What a busy week…..

My goodness what a busy week!  Sunday early morning BCP followed by Valley Worship and football, Monday Little Rainbows, Midday Prayers, Monday Group and extensive post holiday meetings with Beccy, then train to London to see Steve Brine speaking in the House of Commons debate on Acquired Brain Injury (concluding about 11pm) followed by early morning rise for the National Parliamentary Prayer Breakfast, and afterwards seeing Steve perform in the House of Commons in Health Questions, then train back home and immediate drive to Lee Abbey in North Devon

to attend the middle section of a New Wine conference on Rural Churches led by my friend Revd Yann Dubreuil the Rector of Bentley, Froyle and Binsted, who is the Head of Rural Ministry for New Wine; back to Hampshire today; a wedding on Saturday and two services on Sunday!

New Wine is an organisation whose mission is to equip, inspire and encourage church leaders to serve their churches and communities  https://www.new-wine.org/about.  New Wine is at the charismatic evangelical end of the Anglican spectrum of approaches to worshipping God and is well known for some huge tented conferences held during July and August in each year for individuals and families, which can be an incredibly encouraging break for those who take part, but their work is also to encourage church leaders in various areas.

Yann is an inspirational speaker on rural churches and I know that the many clergy and clergy wives and members of ministry teams who attended the conference will be leaving tomorrow with a lot to think about and some will have moved from gloom and despondency to encouragement and even excitement about what God has in store for their benefices.

Lee Abbey is a remarkable place in what must be one of the most inaccessible edges of the North Devon coast. https://leeabbeydevon.org.uk   It describes itself as being “home to a Christian Community that hosts retreats, holidays and conferences on an estate on the dramatic North Devon coast. Individuals, couples, families, small groups and whole churches come to be transformed and renewed by God”.  Lee Abbey is what is called a “thin place” where many people encounter the transforming grace of Jesus Christ.  The community is quite unlike any monastic community that you might have come across.  Informally dressed, mixed with women and men, young and old and people from every nation; they run this beautiful estate by the sea which has its own beach and acres of farm land, which they also farm.  A large number of the community are young men and women on their gap years between school and university.  Their worship is informal and modern.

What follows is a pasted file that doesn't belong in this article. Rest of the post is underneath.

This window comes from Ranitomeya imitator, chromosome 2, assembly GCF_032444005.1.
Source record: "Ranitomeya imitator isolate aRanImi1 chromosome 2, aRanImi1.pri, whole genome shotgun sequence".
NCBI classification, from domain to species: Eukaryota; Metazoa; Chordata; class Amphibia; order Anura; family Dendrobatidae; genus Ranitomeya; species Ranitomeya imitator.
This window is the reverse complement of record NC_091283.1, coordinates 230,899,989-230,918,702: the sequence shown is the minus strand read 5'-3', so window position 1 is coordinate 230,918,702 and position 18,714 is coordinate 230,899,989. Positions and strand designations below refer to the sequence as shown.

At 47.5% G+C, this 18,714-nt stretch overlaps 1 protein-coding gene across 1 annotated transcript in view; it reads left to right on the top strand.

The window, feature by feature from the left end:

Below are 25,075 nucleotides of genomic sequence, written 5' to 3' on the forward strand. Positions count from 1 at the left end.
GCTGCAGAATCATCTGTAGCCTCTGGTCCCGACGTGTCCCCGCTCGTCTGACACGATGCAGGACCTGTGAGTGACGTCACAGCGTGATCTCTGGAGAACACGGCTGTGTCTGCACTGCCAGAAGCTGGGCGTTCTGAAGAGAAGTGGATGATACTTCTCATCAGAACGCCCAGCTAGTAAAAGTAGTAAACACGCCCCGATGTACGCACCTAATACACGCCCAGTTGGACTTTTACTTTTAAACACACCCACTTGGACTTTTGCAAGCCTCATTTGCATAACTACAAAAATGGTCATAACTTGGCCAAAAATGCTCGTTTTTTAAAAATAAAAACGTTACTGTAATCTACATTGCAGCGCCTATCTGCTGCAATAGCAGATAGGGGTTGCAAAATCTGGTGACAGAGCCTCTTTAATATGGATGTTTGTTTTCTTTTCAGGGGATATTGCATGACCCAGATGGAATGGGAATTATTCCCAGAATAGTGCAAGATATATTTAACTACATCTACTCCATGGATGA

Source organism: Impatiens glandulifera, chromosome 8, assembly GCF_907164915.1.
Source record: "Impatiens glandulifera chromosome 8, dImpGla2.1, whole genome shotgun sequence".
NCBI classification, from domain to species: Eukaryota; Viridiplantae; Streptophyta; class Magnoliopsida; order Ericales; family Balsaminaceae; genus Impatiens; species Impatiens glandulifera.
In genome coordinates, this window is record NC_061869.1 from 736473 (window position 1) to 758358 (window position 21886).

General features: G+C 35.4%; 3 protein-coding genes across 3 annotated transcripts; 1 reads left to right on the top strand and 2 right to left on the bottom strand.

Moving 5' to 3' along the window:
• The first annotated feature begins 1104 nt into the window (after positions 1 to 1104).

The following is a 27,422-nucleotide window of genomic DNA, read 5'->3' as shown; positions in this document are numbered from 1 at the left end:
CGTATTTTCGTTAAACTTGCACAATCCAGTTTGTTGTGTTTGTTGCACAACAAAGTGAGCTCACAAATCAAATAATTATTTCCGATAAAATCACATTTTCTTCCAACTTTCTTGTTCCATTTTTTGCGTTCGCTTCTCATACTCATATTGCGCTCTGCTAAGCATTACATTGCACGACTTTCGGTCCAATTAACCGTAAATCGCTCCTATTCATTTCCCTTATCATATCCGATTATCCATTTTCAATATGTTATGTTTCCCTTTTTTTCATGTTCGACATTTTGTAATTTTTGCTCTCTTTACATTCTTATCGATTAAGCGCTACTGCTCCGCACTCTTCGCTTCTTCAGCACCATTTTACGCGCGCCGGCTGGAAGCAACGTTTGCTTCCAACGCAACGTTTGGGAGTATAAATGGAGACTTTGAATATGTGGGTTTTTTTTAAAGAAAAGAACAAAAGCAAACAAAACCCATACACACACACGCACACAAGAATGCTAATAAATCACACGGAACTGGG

Although I learned a lot at the conference from what Yann was teaching, the principal reason that I was there (apart from supporting Yann) was to get the book that we have been writing together over the last two years finished.  The book (it’s quite short perhaps more of a pamphlet) will have a rather limited readership as it is written for a particularly niche audience – for ministers who are members of New Wine (and thus steeped in a charismatic evangelical way of looking at things) who have the privilege of being called to lead churches in rural areas.  We have crammed into the 73 or so pages (in about 40,000 words) everything that we can think of which might possibly help new clergy to engage with the rural church in a positive way, which recognises that the rural church is different from suburban or city churches, which requires a different, slower, pace which emphasises relationships with everyone in the community in which the church is set.

Yann and I hope that, if ordinands or ministers who have no experience of rural church read this book, that they will arrive with their expectations managed, with more sensitivity towards the things that we do in the countryside than they might otherwise have had and there will be less disappointment and frustration on every side.  As one curate said to me at the conference, “there is so little written material about rural churches that anything will be grasped enthusiastically with both hands”.  So we have at least one potential reader, even if the book is rubbish!

I could not have written my contribution to this book, without everything that all of you have taught me during my curacy and many of the pieces of wise advice that I have been given by so many of you make an appearance (unattributed of course) in its pages.

Wonderfully we got it finished over the last two days and now we need to see whether New Wine will publish it for us!

Don’t worry, I don’t expect any of you to read it…..




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